Mattis then went into full-blown general mode when discussing America’s enemies on 9/11 — a day he acknowledges some in the audience are too young to remember.

He attributed such acts of terror to an enemy who believed “if he hurt us he could scare us. But we don’t freakin' scare," he said. "That’s the bottom line. And we’ll go out here and we’ll fight alongside our friends and allies, and we’re gonna keep right on fighting until they’re sick of us and leave us alone.

Mattis then praised those encircling him as being role models the rest of the country could look to during a time in which divisiveness was dominating headlines.

“You’re a great example for our country right now," he said. “It’s got some problems. You know it and I know it. It’s got problems that we don’t have in the military. You just hold the line, my fine young soldiers, sailors, airmen, Marines. You just hold the line until our country gets back to understanding and respecting each other.”


Mattis did not favorably receive former Press Secretary Sean Spicer’s repeated requests to get the retired Marine Corps general to appear on numerous talk shows, according to an excerpt from Bob Woodward’s book, “Fear: Trump in the White House."

According to one passage in the book, an exasperated Mattis, having answered “no” a number of times already, lashed out at Spicer.

“Sean, I’ve killed people for a living," Mattis reportedly said. "If you call me again, I’m going to f--king send you to Afghanistan. Are we clear?”


The exchange with Spicer was one of many examples cited in “Fear” that illustrate the communication divide between the White House and the Pentagon.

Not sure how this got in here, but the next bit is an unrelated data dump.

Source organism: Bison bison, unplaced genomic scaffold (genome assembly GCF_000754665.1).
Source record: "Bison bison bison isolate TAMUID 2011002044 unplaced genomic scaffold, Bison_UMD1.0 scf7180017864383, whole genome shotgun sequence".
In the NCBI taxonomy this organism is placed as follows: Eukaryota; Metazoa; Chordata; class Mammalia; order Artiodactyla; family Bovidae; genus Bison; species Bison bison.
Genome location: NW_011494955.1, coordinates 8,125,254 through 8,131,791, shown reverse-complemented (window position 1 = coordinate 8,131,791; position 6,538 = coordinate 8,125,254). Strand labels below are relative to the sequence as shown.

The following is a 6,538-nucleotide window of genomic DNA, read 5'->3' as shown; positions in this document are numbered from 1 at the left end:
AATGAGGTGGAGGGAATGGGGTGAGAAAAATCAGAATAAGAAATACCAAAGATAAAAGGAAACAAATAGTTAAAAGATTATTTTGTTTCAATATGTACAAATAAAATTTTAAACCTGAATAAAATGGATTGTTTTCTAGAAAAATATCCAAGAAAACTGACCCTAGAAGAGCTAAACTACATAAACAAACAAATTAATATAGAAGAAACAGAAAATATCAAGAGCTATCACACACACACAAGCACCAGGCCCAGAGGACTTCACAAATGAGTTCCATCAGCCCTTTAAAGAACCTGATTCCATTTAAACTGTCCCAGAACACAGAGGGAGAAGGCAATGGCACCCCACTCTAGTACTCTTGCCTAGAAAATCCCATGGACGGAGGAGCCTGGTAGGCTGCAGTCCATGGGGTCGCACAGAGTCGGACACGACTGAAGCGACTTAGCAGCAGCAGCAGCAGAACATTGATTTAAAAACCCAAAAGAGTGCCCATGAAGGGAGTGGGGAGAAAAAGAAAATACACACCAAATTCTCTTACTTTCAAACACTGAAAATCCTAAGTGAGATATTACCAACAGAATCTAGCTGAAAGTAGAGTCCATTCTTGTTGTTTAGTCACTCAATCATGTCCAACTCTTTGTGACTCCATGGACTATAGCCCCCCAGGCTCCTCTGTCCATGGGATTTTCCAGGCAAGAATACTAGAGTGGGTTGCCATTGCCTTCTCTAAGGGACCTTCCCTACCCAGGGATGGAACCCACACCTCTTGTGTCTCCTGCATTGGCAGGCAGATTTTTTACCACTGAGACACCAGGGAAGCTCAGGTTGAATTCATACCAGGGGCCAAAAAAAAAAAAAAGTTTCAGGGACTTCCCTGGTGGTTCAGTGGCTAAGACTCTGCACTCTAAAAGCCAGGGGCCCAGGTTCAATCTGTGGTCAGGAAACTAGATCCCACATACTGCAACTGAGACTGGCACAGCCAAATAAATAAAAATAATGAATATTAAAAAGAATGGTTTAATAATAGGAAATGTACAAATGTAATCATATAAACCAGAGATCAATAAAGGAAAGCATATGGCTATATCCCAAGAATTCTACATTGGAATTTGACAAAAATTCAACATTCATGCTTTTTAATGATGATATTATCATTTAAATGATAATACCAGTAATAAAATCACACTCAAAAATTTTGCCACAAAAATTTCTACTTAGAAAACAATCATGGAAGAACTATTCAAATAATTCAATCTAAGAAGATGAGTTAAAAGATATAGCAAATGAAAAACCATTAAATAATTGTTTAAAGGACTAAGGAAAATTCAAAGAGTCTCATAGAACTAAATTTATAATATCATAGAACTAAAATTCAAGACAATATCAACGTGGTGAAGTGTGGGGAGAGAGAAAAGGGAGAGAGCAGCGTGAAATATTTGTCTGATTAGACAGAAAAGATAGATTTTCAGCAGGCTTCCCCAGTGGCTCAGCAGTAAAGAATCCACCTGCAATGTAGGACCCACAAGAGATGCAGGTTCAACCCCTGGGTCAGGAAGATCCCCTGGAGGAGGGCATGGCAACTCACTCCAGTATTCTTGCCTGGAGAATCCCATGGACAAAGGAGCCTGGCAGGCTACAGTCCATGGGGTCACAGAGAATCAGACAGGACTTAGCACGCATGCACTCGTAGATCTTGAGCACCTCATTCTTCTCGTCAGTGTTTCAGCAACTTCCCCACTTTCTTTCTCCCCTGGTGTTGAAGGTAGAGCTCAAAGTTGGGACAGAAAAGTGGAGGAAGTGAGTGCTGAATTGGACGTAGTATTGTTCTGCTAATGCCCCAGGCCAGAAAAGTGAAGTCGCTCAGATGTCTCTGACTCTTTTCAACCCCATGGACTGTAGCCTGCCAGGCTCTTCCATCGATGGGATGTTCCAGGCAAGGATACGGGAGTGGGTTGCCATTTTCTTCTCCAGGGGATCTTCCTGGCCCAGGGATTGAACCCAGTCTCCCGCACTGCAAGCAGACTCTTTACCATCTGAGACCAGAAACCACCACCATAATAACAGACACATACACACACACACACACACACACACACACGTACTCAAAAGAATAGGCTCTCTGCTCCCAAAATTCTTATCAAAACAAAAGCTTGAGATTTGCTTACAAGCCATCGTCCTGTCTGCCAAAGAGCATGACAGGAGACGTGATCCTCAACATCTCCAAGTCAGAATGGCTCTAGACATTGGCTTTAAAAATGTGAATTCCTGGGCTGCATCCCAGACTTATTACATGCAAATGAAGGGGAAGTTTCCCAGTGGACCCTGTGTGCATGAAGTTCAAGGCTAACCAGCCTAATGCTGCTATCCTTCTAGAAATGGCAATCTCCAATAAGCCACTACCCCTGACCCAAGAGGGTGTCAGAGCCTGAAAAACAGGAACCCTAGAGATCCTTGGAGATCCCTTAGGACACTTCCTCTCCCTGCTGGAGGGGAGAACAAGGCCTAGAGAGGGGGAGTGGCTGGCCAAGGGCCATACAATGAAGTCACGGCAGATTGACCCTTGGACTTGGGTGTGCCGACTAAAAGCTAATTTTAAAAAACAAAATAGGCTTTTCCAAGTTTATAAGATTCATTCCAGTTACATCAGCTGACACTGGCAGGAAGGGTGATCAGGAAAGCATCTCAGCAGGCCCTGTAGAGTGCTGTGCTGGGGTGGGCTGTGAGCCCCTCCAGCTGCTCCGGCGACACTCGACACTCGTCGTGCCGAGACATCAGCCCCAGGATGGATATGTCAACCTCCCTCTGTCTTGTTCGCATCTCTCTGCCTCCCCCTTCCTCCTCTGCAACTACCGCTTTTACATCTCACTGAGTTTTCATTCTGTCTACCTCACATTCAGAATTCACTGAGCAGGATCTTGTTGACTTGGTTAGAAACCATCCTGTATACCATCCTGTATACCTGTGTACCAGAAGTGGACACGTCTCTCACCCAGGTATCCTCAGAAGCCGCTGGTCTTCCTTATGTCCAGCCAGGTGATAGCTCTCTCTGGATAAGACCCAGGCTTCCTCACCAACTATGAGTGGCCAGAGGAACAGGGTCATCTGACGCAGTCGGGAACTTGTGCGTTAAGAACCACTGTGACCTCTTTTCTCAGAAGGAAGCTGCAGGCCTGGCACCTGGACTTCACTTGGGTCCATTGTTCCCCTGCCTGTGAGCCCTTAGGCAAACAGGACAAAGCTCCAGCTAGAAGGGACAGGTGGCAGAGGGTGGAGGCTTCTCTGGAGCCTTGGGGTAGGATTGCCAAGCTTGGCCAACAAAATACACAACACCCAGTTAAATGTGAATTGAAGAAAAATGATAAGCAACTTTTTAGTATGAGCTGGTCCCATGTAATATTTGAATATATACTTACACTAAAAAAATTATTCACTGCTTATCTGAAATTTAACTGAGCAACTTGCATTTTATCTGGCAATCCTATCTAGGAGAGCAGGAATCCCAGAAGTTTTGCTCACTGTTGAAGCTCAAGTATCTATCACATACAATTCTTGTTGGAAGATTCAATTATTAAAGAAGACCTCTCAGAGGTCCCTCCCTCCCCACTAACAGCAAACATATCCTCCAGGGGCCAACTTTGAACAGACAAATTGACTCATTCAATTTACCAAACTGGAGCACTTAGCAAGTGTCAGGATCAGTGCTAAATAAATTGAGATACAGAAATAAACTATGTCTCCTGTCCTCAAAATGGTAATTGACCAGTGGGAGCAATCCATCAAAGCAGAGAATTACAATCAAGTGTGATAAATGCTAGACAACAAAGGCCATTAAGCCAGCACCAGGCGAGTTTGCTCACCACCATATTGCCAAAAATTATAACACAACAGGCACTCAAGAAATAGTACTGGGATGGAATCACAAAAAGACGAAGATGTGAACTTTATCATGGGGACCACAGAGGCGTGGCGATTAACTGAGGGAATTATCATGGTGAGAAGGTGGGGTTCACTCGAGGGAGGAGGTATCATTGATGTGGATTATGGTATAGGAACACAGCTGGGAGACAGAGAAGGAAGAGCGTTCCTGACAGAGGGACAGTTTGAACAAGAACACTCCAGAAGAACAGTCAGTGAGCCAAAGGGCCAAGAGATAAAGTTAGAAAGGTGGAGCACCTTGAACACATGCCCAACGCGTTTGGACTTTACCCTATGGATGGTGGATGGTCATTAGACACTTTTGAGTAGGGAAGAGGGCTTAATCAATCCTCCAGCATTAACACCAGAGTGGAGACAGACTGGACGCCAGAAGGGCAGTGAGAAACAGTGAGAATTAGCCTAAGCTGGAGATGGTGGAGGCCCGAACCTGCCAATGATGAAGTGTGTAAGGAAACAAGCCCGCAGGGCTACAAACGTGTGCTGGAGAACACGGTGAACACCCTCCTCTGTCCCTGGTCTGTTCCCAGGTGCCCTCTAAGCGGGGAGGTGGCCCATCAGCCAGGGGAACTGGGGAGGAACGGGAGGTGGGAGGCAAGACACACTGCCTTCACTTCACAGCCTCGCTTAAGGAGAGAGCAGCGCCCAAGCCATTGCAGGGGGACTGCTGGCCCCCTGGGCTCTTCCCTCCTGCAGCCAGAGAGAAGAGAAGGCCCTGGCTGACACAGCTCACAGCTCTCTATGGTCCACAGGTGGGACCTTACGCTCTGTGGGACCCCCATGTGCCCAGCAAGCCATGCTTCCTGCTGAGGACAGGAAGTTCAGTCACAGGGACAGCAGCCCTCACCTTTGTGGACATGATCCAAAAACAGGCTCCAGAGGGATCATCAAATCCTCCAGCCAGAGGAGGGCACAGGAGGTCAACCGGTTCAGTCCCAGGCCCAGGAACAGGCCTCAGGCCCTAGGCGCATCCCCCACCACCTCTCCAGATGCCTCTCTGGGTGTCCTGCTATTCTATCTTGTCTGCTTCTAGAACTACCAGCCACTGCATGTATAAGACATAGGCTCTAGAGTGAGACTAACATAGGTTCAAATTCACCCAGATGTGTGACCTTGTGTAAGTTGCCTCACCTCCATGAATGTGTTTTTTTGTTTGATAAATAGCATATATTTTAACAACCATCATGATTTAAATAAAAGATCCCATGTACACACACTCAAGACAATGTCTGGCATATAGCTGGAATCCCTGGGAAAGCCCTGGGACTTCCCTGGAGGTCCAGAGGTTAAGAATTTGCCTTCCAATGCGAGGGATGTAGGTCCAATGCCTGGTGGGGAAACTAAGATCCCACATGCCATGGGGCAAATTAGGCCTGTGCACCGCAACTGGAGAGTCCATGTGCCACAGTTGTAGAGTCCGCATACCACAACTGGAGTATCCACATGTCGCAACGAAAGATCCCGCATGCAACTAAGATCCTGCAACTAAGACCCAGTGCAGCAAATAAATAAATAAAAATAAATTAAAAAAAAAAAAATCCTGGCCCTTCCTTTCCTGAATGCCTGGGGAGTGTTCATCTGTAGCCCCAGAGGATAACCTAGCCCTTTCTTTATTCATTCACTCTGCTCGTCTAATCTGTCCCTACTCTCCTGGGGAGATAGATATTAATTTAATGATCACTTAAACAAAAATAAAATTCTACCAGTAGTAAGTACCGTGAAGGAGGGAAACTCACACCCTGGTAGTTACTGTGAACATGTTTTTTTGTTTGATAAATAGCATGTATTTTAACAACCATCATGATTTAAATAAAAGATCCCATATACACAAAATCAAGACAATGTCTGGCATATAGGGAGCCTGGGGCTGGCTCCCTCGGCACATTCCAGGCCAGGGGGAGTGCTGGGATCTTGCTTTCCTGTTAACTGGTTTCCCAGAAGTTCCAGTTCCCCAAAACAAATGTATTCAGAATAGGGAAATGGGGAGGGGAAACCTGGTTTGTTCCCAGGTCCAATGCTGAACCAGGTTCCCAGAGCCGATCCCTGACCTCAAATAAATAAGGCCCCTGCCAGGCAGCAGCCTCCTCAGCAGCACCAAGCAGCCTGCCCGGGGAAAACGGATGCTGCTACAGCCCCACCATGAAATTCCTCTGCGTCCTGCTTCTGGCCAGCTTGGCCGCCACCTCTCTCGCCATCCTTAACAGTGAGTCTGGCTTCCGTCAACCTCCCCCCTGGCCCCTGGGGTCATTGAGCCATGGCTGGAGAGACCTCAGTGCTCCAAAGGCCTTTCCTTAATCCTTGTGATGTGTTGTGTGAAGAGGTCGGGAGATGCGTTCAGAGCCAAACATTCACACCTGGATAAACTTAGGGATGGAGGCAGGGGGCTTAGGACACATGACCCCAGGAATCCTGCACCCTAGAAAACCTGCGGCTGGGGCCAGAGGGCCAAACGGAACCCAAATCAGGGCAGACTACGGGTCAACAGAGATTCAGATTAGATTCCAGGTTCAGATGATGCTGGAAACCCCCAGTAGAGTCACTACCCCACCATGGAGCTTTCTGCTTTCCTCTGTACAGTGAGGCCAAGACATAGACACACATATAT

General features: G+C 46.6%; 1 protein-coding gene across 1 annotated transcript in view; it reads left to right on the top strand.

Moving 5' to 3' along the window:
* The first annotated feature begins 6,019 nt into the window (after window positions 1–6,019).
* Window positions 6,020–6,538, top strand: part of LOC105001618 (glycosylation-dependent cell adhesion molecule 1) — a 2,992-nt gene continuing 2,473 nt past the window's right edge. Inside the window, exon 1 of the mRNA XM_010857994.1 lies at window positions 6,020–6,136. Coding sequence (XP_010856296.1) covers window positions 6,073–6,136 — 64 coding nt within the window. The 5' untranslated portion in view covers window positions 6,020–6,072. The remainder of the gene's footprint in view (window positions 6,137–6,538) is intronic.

In one section, Woodward recounts how the president’s disconnect from matters of national security prompted Trump to question why the United States was even allocating military resources to the Korean Peninsula at all.

“We’re doing this in order to prevent World War III,” Mattis answered.

“Mattis was particularly exasperated and alarmed," following the Jan. 19 National Security Council meeting, Woodward wrote, "telling close associates that the president acted like — and had the understanding of — ‘a fifth- or sixth-grader.’”


Mattis provided a memorable commencement speech for graduates of the Naval War College in June 2018, and as has become his custom, the military’s favorite “warrior monk” yielded a few highlight reel quotes that left a lasting impression on those in attendance.

As he navigated his way through the speech, Mattis became noticeably bothered by a scratchy throat.